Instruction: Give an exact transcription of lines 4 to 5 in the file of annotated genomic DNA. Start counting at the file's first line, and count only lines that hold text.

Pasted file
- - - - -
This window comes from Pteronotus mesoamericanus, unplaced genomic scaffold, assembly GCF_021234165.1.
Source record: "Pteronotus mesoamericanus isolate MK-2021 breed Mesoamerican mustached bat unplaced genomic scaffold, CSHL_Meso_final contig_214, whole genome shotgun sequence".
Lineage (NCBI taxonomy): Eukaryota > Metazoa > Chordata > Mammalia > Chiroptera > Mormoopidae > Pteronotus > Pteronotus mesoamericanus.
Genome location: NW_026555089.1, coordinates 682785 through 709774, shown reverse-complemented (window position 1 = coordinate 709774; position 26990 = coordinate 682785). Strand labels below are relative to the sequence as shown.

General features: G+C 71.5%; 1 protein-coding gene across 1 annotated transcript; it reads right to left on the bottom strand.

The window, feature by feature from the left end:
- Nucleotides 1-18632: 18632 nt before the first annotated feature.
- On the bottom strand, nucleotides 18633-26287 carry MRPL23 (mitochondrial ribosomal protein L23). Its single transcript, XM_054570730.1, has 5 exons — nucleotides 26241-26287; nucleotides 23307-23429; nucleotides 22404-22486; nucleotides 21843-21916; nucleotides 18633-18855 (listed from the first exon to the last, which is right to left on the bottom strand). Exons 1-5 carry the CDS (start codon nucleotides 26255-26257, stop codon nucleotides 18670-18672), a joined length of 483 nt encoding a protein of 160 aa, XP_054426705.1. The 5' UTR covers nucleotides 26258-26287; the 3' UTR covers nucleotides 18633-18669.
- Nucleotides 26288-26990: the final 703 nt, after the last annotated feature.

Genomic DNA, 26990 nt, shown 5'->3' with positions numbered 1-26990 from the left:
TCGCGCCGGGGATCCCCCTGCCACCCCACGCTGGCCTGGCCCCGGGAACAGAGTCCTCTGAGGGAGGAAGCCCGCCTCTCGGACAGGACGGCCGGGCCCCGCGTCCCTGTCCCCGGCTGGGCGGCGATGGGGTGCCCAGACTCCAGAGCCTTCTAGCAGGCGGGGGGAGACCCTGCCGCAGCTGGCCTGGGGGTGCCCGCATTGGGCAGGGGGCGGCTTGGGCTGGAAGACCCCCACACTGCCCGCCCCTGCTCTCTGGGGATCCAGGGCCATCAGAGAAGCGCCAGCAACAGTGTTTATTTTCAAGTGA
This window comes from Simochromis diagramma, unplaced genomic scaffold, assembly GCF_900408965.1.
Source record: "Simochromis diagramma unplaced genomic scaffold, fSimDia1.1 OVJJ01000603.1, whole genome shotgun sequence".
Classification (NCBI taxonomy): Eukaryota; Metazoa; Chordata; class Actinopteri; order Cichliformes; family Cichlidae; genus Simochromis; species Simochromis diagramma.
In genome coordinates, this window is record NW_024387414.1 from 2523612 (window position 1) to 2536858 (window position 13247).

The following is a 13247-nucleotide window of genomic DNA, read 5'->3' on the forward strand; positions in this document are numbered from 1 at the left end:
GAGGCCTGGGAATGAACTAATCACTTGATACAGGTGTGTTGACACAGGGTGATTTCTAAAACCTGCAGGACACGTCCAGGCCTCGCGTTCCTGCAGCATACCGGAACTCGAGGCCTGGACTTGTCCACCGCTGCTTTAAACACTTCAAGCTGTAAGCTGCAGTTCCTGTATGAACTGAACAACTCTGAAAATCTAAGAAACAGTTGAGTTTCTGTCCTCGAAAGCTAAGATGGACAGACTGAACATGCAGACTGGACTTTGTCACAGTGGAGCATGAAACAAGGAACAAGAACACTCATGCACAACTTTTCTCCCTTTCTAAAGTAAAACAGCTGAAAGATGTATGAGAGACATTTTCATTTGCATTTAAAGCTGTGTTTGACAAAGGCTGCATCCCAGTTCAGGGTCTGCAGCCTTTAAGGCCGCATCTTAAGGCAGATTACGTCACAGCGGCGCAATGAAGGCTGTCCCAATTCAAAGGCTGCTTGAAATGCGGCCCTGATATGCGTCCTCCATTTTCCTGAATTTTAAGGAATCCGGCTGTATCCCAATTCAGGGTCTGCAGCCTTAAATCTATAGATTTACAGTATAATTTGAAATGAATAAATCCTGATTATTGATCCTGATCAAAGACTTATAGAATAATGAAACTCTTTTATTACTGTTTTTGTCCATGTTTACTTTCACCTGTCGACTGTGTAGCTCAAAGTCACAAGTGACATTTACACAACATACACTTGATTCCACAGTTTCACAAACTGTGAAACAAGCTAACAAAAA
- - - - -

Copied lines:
Genome location: NW_026555089.1, coordinates 682785 through 709774, shown reverse-complemented (window position 1 = coordinate 709774; position 26990 = coordinate 682785). Strand labels below are relative to the sequence as shown.

General features: G+C 71.5%; 1 protein-coding gene across 1 annotated transcript; it reads right to left on the bottom strand.